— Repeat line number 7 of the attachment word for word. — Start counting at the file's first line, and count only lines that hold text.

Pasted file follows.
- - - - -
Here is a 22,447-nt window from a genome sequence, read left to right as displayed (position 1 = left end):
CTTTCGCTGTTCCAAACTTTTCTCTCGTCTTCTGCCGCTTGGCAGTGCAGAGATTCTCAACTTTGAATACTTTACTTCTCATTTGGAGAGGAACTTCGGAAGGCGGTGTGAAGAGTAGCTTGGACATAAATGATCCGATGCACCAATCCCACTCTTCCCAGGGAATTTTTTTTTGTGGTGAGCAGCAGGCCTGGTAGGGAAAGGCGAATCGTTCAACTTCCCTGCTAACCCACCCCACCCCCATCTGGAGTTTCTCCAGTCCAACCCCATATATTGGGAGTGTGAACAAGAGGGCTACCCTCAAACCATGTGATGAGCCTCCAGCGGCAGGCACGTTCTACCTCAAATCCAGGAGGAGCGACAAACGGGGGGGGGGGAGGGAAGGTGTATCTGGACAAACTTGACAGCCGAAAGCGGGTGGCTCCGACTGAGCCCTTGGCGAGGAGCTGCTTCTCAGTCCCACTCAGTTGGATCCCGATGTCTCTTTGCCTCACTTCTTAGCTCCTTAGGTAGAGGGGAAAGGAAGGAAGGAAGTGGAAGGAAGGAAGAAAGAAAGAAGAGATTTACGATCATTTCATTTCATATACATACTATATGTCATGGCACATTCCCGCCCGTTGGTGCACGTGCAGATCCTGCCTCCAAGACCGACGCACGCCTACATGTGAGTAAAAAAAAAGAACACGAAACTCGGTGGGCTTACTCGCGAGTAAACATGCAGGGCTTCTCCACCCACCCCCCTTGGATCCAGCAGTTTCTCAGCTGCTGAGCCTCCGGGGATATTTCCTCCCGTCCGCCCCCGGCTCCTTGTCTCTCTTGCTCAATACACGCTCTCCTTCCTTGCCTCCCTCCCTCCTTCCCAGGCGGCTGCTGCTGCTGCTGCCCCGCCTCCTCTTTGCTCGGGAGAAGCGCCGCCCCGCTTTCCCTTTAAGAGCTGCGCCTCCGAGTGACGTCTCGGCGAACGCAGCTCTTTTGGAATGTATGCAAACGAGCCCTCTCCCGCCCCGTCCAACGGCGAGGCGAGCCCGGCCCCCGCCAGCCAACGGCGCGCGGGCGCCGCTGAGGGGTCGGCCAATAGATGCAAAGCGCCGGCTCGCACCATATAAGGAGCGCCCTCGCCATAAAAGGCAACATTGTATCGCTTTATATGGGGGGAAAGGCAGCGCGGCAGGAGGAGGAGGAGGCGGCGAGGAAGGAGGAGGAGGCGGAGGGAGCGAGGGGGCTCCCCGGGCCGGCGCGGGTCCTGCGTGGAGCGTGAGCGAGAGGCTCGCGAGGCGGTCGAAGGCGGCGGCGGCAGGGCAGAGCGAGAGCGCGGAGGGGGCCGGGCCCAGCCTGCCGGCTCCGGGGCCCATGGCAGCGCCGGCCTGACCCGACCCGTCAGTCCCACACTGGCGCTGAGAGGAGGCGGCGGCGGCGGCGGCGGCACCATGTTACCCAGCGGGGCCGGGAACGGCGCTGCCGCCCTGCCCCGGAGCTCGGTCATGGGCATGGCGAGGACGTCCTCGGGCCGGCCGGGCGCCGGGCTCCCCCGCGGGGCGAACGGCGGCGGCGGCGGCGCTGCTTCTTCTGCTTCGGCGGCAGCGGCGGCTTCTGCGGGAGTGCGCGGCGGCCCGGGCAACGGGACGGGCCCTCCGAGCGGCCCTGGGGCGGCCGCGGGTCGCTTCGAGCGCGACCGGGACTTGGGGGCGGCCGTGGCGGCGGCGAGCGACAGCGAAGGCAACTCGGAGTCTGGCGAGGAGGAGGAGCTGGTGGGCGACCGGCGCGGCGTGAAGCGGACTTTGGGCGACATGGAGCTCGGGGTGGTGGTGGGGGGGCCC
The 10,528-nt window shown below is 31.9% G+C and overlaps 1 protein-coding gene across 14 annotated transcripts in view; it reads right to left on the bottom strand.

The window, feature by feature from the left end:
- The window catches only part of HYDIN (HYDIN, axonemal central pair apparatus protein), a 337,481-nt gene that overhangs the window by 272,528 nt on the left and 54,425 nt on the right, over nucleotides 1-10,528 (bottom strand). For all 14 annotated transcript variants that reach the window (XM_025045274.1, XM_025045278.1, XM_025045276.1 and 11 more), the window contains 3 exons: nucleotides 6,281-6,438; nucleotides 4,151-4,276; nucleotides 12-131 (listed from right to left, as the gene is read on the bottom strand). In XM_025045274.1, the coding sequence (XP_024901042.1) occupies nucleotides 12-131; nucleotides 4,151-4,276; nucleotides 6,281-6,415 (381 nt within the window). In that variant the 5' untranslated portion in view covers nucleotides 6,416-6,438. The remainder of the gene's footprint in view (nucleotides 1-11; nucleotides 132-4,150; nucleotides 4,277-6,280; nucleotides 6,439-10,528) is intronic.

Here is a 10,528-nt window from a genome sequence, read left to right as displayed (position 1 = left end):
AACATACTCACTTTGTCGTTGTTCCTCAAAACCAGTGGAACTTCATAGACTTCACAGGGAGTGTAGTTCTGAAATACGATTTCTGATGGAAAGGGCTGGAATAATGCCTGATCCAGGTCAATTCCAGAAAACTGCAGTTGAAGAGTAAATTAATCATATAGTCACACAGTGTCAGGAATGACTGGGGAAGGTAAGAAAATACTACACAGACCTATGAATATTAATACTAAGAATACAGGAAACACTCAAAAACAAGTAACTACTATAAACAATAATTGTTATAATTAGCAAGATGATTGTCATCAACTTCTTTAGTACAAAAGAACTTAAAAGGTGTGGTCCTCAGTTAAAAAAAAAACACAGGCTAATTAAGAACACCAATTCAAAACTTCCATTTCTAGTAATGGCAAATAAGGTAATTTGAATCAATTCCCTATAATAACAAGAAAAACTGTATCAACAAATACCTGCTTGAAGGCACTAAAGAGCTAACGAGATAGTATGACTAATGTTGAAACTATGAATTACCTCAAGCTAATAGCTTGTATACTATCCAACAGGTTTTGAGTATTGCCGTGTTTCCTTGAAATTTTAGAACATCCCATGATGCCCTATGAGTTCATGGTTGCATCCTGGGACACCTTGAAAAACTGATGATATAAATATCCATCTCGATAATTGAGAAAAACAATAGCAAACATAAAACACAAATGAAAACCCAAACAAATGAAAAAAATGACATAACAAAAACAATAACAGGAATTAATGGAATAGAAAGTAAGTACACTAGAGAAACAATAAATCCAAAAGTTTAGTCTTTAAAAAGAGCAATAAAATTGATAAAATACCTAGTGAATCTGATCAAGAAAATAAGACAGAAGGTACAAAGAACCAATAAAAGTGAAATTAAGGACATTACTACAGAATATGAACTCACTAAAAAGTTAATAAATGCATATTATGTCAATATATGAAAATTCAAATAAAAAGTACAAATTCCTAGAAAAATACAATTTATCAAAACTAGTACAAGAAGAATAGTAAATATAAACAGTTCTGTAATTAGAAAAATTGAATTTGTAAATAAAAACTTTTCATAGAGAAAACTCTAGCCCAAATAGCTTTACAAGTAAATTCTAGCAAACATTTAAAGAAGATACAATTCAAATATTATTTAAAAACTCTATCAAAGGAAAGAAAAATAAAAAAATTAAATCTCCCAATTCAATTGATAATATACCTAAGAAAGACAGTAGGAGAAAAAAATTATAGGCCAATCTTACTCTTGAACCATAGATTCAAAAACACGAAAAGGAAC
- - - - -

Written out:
AACATACTCACTTTGTCGTTGTTCCTCAAAACCAGTGGAACTTCATAGACTTCACAGGGAGTGTAGTTCTGAAATACGATTTCTGATGGAAAGGGCTGGAATAATGCCTGATCCAGGTCAATTCCAGAAAACTGCAGTTGAAGAGTAAATTAATCATATAGTCACACAGTGTCAGGAATGACTGGGGAAGGTAAGAAAATACTACACAGACCTATGAATATTAATACTAAGAATACAGGAAACACTCAAAAACAAGTAACTACTATAAACAATAATTGTTATAATTAGCAAGATGATTGTCATCAACTTCTTTAGTACAAAAGAACTTAAAAGGTGTGGTCCTCAGTTAAAAAAAAAACACAGGCTAATTAAGAACACCAATTCAAAACTTCCATTTCTAGTAATGGCAAATAAGGTAATTTGAATCAATTCCCTATAATAACAAGAAAAACTGTATCAACAAATACCTGCTTGAAGGCACTAAAGAGCTAACGAGATAGTATGACTAATGTTGAAACTATGAATTACCTCAAGCTAATAGCTTGTATACTATCCAACAGGTTTTGAGTATTGCCGTGTTTCCTTGAAATTTTAGAACATCCCATGATGCCCTATGAGTTCATGGTTGCATCCTGGGACACCTTGAAAAACTGATGATATAAATATCCATCTCGATAATTGAGAAAAACAATAGCAAACATAAAACACAAATGAAAACCCAAACAAATGAAAAAAATGACATAACAAAAACAATAACAGGAATTAATGGAATAGAAAGTAAGTACACTAGAGAAACAATAAATCCAAAAGTTTAGTCTTTAAAAAGAGCAATAAAATTGATAAAATACCTAGTGAATCTGATCAAGAAAATAAGACAGAAGGTACAAAGAACCAATAAAAGTGAAATTAAGGACATTACTACAGAATATGAACTCACTAAAAAGTTAATAAATGCATATTATGTCAATATATGAAAATTCAAATAAAAAGTACAAATTCCTAGAAAAATACAATTTATCAAAACTAGTACAAGAAGAATAGTAAATATAAACAGTTCTGTAATTAGAAAAATTGAATTTGTAAATAAAAACTTTTCATAGAGAAAACTCTAGCCCAAATAGCTTTACAAGTAAATTCTAGCAAACATTTAAAGAAGATACAATTCAAATATTATTTAAAAACTCTATCAAAGGAAAGAAAAATAAAAAAATTAAATCTCCCAATTCAATTGATAATATACCTAAGAAAGACAGTAGGAGAAAAAAATTATAGGCCAATCTTACTCTTGAACCATAGATTCAAAAACACGAAAAGGAAC